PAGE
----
There are several big reasons why you cannot spend the winter living in an RV in places like Pennsylvania, Michigan, Ohio, or even Kentucky or Kansas.
- First, RVs are not insulated anywhere near as well as mobile homes. The walls are only 2" thick and you can't add any more insulation since the walls are made of pressed foam with no extra spaces. Your "sticks 'n 'bricks" home has at least 4-6" of insulation in walls.
- Second, very few RVs have double-pane windows, so there is a lot of air leakage around windows. And the ratio of windows to solid walls is more than in a home or mobile home.
- Third, slides leak air. All of them. There is only a thin piece of rubber that surrounds most slides, and it is not unusual to have gaps in that rubber weatherstripping. I have one space that is 1" by 1" where I keep a rag stuffed in mine. If you want to test air leakage around slides, park sideways next to a 65 MPH wind as I once did. Even when I put my slides in, rain and wind came in under, over, and to the sides of the slide facing the storm. It took a lot of towels to sop it up.
- Fourth, even with skirting, which most people do not put around RVs, fresh water and sewage tanks are exposed from underneath. You can last a few hours at maybe 28 degrees, but any colder or longer, and you are likely to have frozen pipes and frozen hoses, and frozen sewage!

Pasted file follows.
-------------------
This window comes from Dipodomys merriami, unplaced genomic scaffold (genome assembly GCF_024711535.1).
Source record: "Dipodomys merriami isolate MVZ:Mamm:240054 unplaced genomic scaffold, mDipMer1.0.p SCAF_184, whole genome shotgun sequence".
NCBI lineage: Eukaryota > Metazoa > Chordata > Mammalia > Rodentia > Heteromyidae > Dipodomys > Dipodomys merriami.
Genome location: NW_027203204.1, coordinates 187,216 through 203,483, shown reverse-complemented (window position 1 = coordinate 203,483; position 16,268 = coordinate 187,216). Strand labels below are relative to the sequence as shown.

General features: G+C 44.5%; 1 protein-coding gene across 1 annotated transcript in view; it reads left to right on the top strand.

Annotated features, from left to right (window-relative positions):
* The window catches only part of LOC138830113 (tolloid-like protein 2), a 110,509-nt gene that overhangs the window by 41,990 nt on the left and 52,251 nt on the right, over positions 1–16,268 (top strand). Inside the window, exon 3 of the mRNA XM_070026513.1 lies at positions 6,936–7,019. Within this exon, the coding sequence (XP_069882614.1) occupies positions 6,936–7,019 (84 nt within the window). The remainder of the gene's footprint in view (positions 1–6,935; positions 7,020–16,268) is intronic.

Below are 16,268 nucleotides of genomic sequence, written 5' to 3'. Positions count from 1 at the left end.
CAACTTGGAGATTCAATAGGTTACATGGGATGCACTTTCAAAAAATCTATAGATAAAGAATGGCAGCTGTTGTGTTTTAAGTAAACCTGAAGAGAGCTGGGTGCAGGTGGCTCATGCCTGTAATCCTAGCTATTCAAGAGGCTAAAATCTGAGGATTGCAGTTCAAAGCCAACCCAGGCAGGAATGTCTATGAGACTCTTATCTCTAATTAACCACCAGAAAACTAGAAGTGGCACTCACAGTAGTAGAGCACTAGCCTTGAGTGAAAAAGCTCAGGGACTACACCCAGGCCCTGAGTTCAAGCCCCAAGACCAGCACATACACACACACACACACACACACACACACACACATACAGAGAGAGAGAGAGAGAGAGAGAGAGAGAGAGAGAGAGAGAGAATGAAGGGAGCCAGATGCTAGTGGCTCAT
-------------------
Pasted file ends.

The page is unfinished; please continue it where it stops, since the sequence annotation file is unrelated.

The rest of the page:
- Fifth, it takes a lot of propane and electricity to keep your RV warm, no matter what kind it is.
I have a 10-gallon built-in propane tank that fuels my hot water tank, stove and oven, and two furnaces--one in the front living area and one in the rear bedroom. I am also supplementing the furnaces with two small electric heaters. (Bigger heaters would not be safe and might blow fuses.) My first tank of propane lasted 15 days. My second lasted only 12 days. Getting a refill means driving my motorhome out and getting someone who can fill it. (There are external supplemental tanks you can get, but these require a special fitting, which I don't have.) And I have been barely keeping the temps at 68 degrees during the day and much lower at night.
Luckily, I have a really warm down comforter that keeps me warm at night, but getting out of bed in the middle of the night is still pretty chilly. I am hooked up to sewer, but I have to go outside to pull the handles on my tanks every three or so days.
So, as soon as I can, hopefully in late January, I am headed for warmer places around Las Vegas and Arizona! In the meantime, brrrrrrr!
And by the way, the good news is that it is now raining in Oregon!! Even better, it is raining in Northern California, so the fires will be going out and the air will be getting a lot better in the next few days.